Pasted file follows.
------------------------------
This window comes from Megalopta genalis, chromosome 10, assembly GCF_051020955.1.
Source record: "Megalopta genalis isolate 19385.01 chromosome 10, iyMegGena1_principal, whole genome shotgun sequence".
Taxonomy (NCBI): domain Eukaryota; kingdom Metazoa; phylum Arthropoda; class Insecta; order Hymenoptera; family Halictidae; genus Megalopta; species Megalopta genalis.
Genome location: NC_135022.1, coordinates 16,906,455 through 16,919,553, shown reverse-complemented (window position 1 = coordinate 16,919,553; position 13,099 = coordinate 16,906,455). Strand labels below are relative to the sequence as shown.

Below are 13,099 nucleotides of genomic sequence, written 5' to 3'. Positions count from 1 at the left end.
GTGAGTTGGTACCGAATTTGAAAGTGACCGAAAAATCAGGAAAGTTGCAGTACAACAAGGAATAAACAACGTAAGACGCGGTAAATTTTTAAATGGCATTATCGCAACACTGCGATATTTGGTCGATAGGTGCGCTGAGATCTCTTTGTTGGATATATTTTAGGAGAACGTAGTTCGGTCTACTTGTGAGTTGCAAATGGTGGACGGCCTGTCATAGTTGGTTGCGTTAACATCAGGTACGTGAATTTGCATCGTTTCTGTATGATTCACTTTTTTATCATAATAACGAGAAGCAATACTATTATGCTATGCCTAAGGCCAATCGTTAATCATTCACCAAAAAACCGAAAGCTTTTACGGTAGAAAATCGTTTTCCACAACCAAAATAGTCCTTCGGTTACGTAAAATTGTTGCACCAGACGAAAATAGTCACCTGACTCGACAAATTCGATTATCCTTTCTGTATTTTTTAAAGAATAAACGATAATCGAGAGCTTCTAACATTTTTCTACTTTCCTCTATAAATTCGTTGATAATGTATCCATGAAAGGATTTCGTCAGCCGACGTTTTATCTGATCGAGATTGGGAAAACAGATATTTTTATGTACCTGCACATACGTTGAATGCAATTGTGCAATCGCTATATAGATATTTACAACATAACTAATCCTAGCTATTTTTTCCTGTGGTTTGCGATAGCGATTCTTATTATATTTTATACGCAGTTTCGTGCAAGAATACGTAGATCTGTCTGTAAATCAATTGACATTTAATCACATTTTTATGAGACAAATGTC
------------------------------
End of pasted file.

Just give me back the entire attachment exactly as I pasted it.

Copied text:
This window comes from Megalopta genalis, chromosome 10, assembly GCF_051020955.1.
Source record: "Megalopta genalis isolate 19385.01 chromosome 10, iyMegGena1_principal, whole genome shotgun sequence".
Taxonomy (NCBI): domain Eukaryota; kingdom Metazoa; phylum Arthropoda; class Insecta; order Hymenoptera; family Halictidae; genus Megalopta; species Megalopta genalis.
Genome location: NC_135022.1, coordinates 16,906,455 through 16,919,553, shown reverse-complemented (window position 1 = coordinate 16,919,553; position 13,099 = coordinate 16,906,455). Strand labels below are relative to the sequence as shown.

Below are 13,099 nucleotides of genomic sequence, written 5' to 3'. Positions count from 1 at the left end.
GTGAGTTGGTACCGAATTTGAAAGTGACCGAAAAATCAGGAAAGTTGCAGTACAACAAGGAATAAACAACGTAAGACGCGGTAAATTTTTAAATGGCATTATCGCAACACTGCGATATTTGGTCGATAGGTGCGCTGAGATCTCTTTGTTGGATATATTTTAGGAGAACGTAGTTCGGTCTACTTGTGAGTTGCAAATGGTGGACGGCCTGTCATAGTTGGTTGCGTTAACATCAGGTACGTGAATTTGCATCGTTTCTGTATGATTCACTTTTTTATCATAATAACGAGAAGCAATACTATTATGCTATGCCTAAGGCCAATCGTTAATCATTCACCAAAAAACCGAAAGCTTTTACGGTAGAAAATCGTTTTCCACAACCAAAATAGTCCTTCGGTTACGTAAAATTGTTGCACCAGACGAAAATAGTCACCTGACTCGACAAATTCGATTATCCTTTCTGTATTTTTTAAAGAATAAACGATAATCGAGAGCTTCTAACATTTTTCTACTTTCCTCTATAAATTCGTTGATAATGTATCCATGAAAGGATTTCGTCAGCCGACGTTTTATCTGATCGAGATTGGGAAAACAGATATTTTTATGTACCTGCACATACGTTGAATGCAATTGTGCAATCGCTATATAGATATTTACAACATAACTAATCCTAGCTATTTTTTCCTGTGGTTTGCGATAGCGATTCTTATTATATTTTATACGCAGTTTCGTGCAAGAATACGTAGATCTGTCTGTAAATCAATTGACATTTAATCACATTTTTATGAGACAAATGTC